R.I.P. Alan Cook
Somewhere in the North Sea, Autumn 1914....
Captain I. M. Hyde-Bowned of H.M.S. Tiger was not in a good mood. His ship was bringing up the rear of the line and due to a faulty interpretation of a signal from the flagship had missed the turn ordered some fifteen minutes earlier. This had been rectified but the ship was now some way behind where it should be. To make matters worse, the rest of the squadron seemed to have gone to full speed so Tiger had to work up from the 12 knots she was making in order to merely hold station, let alone catch up and assume her correct station. Under his breath Hyde-Bowned cursed his squadron commander as being a hot headed fool - why did the flagship not wait for an acknowledgement of the signal? Why had they suddenly gone to full speed? These would be questions for another time he mused as all the while the great ship thundered ahead to reestablish contact with the remainder of the squadron.
H.M.S. Lion - Flagship
Whilst the Tiger was busy attempting to catch up with the rest of her squadron the bridge of the flagship, H.M.S. Lion, was a flurry of activity and of tense anticipation. Ever since the turn had been ordered in response to a sighting of heavy smoke and the ship cleared for action the buzz of excitement throughout had been tangible. The ‘hot headed fool’ of a squadron commander, Rear Admiral R. U. Inept, had ordered full speed ahead (to maintain formation the order was for 25 knots) and had also instructed the accompanying destroyer escort to follow at best speed to the rear and off the aft quarter on the port side. The last thing he wanted was for smoke interference across the great ships firing arcs. Inept was champing at the bit to engage the enemy as recent muted, but nonetheless rumbling discontent in the press, due to his handling of the battlecruisers, had cast something of a pall over what had thus far been a stellar career. Inept was destined for high command but even so, a telling victory would allay any fears as to his suitability as well as cementing his place in both society and public opinion.
The approaching column appeared to consist of three heavy ships with a small escort all heading due south at what appeared to be around 24 knots. Inept’s squadron was steaming north east and ideally wanted to come between them and their escape route back to German waters. It would be a race to make sure that did not happen.
S.M.S. Derfflinger - Flagship
With his command on the return leg of yet another fruitless sweep just outside of Norwegian waters, Konteradmiral Noel Von Dervall was delighted at the reports of heavy smoke coming from the South West. He reasoned that this was a small force as the speed it was travelling at meant that the so called Grand Fleet would be left far behind. This was an important consideration as he had no wish to engage with superior numbers of heavier metal than he had at his disposal. It would be battle cruisers and knowing the British ships as did was confident that he could beat them. Whilst his orders did not permit him to engage the enemy unless in overwhelming strength he was able to do so in self defence. The British were attempting to get between him and Wilhelmshaven so he would need to either avoid them entirely or to fight past them. The former held little appeal and so the order to engage the enemy was given. From the bridge of the Derfflinger the orders went out to the rest of the squadron as the three ships made ready for battle.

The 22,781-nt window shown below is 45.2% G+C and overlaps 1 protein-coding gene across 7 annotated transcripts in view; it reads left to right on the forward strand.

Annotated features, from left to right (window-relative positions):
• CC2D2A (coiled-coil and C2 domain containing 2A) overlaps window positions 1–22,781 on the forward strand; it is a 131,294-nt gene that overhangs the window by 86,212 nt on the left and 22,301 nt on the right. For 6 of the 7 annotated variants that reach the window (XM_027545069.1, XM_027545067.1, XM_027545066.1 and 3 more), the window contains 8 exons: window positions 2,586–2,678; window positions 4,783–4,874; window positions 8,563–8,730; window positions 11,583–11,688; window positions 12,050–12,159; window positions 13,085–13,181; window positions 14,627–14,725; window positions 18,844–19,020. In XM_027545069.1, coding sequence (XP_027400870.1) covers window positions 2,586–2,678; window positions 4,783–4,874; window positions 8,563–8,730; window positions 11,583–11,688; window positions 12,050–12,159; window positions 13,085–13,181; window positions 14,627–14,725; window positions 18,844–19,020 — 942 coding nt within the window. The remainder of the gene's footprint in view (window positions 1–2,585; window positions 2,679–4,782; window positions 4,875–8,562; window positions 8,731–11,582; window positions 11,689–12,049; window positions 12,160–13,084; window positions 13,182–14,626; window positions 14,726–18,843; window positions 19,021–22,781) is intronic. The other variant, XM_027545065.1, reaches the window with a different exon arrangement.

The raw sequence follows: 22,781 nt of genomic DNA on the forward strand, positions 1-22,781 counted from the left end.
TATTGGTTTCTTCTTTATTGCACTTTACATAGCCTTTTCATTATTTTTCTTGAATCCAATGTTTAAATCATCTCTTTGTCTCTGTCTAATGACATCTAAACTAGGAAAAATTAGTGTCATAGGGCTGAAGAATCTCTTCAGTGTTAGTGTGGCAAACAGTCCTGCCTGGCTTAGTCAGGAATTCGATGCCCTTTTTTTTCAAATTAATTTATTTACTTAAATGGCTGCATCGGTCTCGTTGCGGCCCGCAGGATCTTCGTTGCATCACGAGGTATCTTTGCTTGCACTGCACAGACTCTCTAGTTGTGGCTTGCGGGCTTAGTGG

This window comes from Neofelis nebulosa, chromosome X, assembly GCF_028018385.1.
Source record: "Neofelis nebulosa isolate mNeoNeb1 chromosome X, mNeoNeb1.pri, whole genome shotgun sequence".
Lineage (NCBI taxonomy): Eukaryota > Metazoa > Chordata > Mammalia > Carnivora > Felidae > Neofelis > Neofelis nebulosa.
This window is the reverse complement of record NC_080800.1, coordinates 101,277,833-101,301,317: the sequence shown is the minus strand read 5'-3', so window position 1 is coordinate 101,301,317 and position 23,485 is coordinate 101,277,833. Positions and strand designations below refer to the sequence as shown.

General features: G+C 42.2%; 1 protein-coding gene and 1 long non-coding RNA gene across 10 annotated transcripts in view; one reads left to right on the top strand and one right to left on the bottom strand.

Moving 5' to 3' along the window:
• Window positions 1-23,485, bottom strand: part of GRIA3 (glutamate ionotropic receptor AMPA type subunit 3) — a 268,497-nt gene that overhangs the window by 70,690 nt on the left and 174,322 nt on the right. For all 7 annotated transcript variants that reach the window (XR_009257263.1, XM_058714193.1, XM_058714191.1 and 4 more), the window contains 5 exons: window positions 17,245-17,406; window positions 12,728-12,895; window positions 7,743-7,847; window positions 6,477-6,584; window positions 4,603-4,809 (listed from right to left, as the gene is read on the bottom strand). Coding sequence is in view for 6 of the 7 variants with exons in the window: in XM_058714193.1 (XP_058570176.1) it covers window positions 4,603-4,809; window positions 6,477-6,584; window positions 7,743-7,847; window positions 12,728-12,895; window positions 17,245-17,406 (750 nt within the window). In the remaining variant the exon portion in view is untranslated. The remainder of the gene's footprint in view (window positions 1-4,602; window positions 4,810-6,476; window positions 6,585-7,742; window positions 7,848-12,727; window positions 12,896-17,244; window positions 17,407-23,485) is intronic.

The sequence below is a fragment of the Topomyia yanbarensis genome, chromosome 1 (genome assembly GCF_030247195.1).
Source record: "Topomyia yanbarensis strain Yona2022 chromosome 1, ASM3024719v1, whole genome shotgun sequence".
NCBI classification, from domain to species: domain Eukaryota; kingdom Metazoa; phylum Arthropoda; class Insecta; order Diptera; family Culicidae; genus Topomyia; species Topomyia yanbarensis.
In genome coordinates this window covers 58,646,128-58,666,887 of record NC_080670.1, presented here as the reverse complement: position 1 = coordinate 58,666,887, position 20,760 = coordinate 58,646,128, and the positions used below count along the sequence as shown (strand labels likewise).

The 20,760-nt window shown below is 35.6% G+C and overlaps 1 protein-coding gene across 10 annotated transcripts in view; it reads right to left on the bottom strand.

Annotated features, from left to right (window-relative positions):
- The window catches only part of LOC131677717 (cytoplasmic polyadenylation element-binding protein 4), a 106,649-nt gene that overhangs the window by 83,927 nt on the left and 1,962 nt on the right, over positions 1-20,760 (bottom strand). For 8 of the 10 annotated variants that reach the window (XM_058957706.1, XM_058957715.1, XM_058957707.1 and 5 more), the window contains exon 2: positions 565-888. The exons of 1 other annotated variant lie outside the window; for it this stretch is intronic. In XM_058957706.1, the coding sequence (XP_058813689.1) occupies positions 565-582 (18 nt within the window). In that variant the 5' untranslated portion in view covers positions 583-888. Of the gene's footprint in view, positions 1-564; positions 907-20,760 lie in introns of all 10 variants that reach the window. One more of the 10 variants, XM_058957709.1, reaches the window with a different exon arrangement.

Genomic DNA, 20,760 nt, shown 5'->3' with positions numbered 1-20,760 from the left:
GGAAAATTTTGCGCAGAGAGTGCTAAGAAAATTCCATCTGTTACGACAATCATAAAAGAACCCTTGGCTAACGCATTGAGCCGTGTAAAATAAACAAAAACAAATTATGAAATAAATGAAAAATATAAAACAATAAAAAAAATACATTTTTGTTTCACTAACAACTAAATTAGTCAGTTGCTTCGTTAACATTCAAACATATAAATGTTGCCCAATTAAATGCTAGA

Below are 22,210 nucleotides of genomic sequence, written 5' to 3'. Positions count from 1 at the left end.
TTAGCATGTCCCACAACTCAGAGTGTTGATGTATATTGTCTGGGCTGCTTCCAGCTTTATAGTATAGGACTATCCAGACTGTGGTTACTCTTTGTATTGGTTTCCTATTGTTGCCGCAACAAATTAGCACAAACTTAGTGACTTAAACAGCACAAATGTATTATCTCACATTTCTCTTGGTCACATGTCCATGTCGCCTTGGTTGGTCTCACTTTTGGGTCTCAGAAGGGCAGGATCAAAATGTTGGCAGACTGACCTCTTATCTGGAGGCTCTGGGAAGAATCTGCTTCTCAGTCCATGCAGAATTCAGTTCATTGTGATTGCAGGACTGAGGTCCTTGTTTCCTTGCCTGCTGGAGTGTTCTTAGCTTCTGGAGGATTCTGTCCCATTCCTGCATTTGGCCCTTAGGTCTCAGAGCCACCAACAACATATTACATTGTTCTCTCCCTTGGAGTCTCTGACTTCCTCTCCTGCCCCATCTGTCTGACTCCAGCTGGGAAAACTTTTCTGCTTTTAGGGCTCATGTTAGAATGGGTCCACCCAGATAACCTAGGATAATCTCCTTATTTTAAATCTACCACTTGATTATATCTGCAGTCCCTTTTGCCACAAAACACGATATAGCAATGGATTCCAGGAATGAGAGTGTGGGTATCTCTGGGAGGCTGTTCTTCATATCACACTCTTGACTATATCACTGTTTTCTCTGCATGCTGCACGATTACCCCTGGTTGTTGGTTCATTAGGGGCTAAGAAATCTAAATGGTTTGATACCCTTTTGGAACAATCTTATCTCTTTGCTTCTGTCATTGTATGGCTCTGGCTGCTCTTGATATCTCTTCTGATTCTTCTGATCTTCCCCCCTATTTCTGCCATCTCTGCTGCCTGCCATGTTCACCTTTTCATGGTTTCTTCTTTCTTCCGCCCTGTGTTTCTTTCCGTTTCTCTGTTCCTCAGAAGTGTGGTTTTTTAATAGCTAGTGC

The Opposing Plans
The Royal Navy aimed to cut off the German line of retreat and then rely on their heavier artillery to beat the Germans. Inept knew that H.M.S. Tiger would enter the fray at some point which would give them an additional ship advantage. Moreover, their weight of fire was superior as only one of the three German ships carried 12 inch guns whilst half of the British ships Mounted 13.5 inch guns. With the Royal Navy between the Germans and their base it would only be a matter of time before superior numbers and weight of fire would tell.
The Germans had no intention of being trapped by the British and in Von Dervall they had a commander that was not afraid to engage the enemy with his full force or required. Once his squadron was ‘base side’ of the Royal Navy he could dictate the course of the action as he knew that they would not dare follow the Germans too closely for two reasons. Firstly they would not want to be too close to the main High Seas Fleet base in case of a sortie by the fleet and secondly, there was always the risk of submarines or even minefields.
In either case, both sides would desire a speedy conclusion to any action.
The battle was fought using 1:3000th models and a slightly tweaked version of the rules from the Avalon Hill game Jutland. The firing rules assume a scale of 1 inch to 1,000 yards meaning a maximum daylight sighting range (again, within the game) of 24,000 yards or 24 inches. For movement a movement point equals 5/8th inch or 2.625 Knots.
For firing ranges I am going to use a scale of 2 inches to a thousand yards and for movement I am going to use the simple expedient of taking the ships maximum speed and dividing this by three to give the movement distance in inches.
The ships will be starting initially deployed at maximum daylight range (24,000 yards) with the Germans facing due South and the Royal Navy North East. Initially H.M.S. Tiger will be out of sight and off table, similarly there will be no light ships, destroyers or light cruisers, involved. All other rules remain as per Jutland although I am using the updated version which allows for secondary gunfire and a slightly different damage system.
Part 2 will see the action fought.
To be continued....